More pharmacies in other regions will be getting AstraZeneca doses later in March from future shipments to serve the early 60s age category, which numbers one million people.
Critics said the fast-changing vaccine situation has rendered time lines in the updated plan obsolete, leaving millions more Ontarians guessing as to when they can expect shots for people in their age group, employment or medical situation.
“It looks like the approval of the Johnson & Johnson vaccine caught the government of Canada’s biggest province by surprise, because today’s so-called strategy doesn’t even speak to it,” said Liberal Leader Steven Del Duca.
“So a week from now we’ll be back here, with another announcement, causing confusion again.”
Hillier did not provide new details for vaccination schedules in the plan to reflect his June 20 goal.
As written, the updated plan says people who can’t work from home — such as teachers, first responders, child-care and agricultural workers — are in line for vaccinations throughout June, followed by other essential workers in the grocery, pharmacy, manufacturing and financial services sectors and the courts.
Starting in April, the plan also says there will be vaccinations for people in shelters and community living homes, as well as Ontarians with specific health conditions in a hierarchy that begins with organ transplant recipients and moves down a long list through multiple sclerosis, obesity, chemotherapy, liver diseases, respiratory diseases pregnancy, heart disease, diabetes and dementia, to name a few.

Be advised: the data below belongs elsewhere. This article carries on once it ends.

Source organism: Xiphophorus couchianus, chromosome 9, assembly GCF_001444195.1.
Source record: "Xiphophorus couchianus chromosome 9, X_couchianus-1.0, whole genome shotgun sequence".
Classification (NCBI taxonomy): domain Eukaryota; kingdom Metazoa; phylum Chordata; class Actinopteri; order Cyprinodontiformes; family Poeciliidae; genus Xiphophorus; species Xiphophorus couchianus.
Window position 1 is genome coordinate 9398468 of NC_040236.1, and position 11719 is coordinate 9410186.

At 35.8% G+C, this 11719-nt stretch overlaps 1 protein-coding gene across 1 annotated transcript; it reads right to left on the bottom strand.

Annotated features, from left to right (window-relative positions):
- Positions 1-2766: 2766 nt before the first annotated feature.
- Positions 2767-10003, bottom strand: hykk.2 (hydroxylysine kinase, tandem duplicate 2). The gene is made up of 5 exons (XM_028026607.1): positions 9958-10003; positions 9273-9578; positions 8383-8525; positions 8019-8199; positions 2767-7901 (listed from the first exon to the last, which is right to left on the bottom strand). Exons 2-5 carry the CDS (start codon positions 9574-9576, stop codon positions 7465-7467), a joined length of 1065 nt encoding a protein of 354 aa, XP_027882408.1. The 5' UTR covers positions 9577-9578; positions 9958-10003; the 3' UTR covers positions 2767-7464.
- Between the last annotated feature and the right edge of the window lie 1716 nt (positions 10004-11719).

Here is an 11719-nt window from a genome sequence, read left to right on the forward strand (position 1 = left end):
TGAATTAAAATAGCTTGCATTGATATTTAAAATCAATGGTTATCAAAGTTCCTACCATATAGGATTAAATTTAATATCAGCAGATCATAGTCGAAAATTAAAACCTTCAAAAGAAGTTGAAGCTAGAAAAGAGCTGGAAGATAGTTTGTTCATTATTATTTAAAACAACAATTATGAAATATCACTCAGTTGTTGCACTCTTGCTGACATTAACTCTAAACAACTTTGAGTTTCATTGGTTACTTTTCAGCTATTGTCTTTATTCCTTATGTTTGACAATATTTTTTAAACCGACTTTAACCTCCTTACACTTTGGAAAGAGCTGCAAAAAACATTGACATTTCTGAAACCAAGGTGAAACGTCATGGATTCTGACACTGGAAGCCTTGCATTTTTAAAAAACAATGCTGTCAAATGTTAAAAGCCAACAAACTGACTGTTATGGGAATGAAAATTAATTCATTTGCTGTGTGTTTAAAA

It’s unclear how people with such health conditions will be identified and contacted as priorities for vaccination.
The plan says appointments can be booked in early April for people 75 and older, in mid-April for those 70-plus, in late April for adults over 65, and around the second week of May for those between 60 and 64 who haven’t received an AstraZeneca vaccination at a pharmacy.
The hot-spot strategy starting in April and continuing into May will target people of all ages who live in postal codes with the highest intensity of COVID-19 cases, hospitalizations and deaths as determined by local health units.
That approach was recommended last month in a research paper from the science table of experts advising Ford’s government. Some 920,000 extra doses of vaccines will be given to health units in the GTA, Hamilton, Niagara, Ottawa, Simcoe-Muskoka, Waterloo, the Guelph area, Windsor-Essex and the southwest around St. Thomas.
“If you go by age alone, you would have less success,” a senior public health official told a background briefing before Ford’s news conference. “Age and risk are the two most important things.”
Rob Ferguson is a Toronto-based reporter covering Ontario politics for the Star. Follow him on Twitter: @robferguson1